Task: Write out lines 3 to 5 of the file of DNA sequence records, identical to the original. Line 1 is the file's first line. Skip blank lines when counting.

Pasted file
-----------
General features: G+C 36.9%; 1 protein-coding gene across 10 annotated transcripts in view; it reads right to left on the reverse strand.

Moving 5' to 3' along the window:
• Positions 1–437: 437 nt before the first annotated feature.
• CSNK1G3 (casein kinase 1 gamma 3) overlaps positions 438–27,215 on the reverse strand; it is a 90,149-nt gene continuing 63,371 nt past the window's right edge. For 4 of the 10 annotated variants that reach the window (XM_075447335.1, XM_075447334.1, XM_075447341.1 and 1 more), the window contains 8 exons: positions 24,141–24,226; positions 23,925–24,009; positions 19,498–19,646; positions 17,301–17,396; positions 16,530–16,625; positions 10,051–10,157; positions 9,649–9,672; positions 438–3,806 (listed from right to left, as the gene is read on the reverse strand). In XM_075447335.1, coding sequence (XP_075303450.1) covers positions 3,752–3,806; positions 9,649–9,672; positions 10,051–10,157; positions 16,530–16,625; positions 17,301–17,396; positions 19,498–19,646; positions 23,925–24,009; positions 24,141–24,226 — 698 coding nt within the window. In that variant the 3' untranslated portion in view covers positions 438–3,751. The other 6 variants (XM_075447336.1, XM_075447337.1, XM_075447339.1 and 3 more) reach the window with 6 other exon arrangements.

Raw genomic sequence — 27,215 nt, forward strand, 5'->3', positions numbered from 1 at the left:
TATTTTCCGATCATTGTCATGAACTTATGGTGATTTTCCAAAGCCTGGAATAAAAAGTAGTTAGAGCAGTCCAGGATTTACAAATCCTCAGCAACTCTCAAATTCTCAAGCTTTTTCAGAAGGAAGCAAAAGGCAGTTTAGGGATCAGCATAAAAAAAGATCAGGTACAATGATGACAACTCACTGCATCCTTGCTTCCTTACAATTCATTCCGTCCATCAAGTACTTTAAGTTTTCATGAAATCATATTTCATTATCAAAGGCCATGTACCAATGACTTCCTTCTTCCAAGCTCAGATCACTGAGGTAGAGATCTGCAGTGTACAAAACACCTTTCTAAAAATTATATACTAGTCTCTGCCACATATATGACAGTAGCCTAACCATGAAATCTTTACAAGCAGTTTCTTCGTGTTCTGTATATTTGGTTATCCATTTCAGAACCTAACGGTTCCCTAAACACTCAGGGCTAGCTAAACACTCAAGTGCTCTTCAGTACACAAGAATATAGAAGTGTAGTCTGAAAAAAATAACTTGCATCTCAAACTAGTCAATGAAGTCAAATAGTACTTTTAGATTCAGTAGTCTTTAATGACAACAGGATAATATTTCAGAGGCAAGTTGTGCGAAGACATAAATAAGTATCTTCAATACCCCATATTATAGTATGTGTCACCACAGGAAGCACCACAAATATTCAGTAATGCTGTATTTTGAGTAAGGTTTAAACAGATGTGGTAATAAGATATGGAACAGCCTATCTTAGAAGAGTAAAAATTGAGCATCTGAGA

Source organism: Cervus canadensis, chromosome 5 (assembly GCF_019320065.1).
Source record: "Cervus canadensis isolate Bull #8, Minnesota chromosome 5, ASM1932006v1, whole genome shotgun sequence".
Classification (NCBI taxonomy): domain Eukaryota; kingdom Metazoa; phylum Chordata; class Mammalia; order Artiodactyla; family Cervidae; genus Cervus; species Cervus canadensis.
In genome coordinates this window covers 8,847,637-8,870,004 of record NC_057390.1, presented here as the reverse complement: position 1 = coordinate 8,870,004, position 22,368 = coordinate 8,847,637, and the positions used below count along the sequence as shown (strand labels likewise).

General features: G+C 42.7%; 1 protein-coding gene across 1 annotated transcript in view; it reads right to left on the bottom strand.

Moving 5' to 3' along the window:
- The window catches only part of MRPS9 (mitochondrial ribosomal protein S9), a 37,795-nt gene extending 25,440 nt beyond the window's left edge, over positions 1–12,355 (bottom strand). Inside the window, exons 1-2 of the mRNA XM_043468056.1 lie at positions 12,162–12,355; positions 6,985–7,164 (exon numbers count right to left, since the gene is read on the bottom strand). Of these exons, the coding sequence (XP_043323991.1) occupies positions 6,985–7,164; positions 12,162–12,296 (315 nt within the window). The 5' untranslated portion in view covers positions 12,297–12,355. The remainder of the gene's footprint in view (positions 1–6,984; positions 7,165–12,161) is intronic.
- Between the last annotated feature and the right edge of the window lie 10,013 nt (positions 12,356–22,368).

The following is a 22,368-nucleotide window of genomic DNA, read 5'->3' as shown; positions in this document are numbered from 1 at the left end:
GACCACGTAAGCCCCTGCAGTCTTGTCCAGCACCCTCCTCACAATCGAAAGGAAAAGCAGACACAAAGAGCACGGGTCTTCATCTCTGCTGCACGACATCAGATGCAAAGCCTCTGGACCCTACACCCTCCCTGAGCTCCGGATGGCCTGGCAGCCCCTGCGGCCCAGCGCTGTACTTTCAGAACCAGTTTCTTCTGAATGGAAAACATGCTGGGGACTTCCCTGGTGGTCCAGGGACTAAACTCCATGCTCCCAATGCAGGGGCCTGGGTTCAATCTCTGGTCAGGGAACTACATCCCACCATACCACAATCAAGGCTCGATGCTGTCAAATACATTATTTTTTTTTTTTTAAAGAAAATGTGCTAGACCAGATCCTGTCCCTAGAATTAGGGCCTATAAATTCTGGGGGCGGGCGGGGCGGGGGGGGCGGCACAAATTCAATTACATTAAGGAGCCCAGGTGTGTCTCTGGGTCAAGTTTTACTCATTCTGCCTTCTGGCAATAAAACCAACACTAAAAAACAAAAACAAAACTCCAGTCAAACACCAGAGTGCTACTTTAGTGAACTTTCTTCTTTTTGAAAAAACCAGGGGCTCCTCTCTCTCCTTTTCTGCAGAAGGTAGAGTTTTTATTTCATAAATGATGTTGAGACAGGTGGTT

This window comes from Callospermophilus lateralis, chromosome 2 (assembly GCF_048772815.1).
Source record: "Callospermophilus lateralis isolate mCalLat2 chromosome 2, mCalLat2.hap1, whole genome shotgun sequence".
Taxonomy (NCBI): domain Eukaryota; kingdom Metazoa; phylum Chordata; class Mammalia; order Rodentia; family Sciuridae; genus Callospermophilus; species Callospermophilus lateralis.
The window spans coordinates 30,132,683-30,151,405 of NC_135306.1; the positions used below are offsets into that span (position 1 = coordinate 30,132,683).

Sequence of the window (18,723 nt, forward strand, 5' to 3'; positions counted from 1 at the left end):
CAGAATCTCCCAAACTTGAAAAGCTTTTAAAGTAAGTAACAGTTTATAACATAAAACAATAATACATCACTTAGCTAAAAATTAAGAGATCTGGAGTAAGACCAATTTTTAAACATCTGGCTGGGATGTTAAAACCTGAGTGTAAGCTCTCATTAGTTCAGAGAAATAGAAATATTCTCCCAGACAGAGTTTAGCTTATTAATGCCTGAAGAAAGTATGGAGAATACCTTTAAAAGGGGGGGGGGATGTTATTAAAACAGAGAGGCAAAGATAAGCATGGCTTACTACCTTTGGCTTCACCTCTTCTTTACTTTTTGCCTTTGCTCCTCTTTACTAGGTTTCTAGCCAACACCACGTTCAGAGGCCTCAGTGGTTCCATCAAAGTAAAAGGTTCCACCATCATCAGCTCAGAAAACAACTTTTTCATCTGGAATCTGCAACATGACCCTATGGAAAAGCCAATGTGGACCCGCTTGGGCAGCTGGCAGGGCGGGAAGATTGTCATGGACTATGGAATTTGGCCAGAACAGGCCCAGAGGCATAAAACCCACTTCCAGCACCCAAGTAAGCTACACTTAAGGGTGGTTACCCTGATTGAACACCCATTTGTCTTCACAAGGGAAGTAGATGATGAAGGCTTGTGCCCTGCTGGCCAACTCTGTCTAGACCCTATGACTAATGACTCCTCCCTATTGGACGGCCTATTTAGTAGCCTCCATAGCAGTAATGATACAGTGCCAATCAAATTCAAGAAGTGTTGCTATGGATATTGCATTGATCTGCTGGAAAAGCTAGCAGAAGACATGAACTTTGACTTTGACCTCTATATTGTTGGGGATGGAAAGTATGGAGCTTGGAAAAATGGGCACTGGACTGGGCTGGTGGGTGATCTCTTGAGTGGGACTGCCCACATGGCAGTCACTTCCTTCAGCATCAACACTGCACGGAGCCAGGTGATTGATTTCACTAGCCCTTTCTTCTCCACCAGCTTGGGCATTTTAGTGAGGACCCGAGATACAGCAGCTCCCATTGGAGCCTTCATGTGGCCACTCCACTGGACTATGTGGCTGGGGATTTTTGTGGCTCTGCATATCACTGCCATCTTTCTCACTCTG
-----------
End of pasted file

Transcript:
• Positions 1–437: 437 nt before the first annotated feature.
• CSNK1G3 (casein kinase 1 gamma 3) overlaps positions 438–27,215 on the reverse strand; it is a 90,149-nt gene continuing 63,371 nt past the window's right edge. For 4 of the 10 annotated variants that reach the window (XM_075447335.1, XM_075447334.1, XM_075447341.1 and 1 more), the window contains 8 exons: positions 24,141–24,226; positions 23,925–24,009; positions 19,498–19,646; positions 17,301–17,396; positions 16,530–16,625; positions 10,051–10,157; positions 9,649–9,672; positions 438–3,806 (listed from right to left, as the gene is read on the reverse strand). In XM_075447335.1, coding sequence (XP_075303450.1) covers positions 3,752–3,806; positions 9,649–9,672; positions 10,051–10,157; positions 16,530–16,625; positions 17,301–17,396; positions 19,498–19,646; positions 23,925–24,009; positions 24,141–24,226 — 698 coding nt within the window. In that variant the 3' untranslated portion in view covers positions 438–3,751. The other 6 variants (XM_075447336.1, XM_075447337.1, XM_075447339.1 and 3 more) reach the window with 6 other exon arrangements.

Raw genomic sequence — 27,215 nt, forward strand, 5'->3', positions numbered from 1 at the left: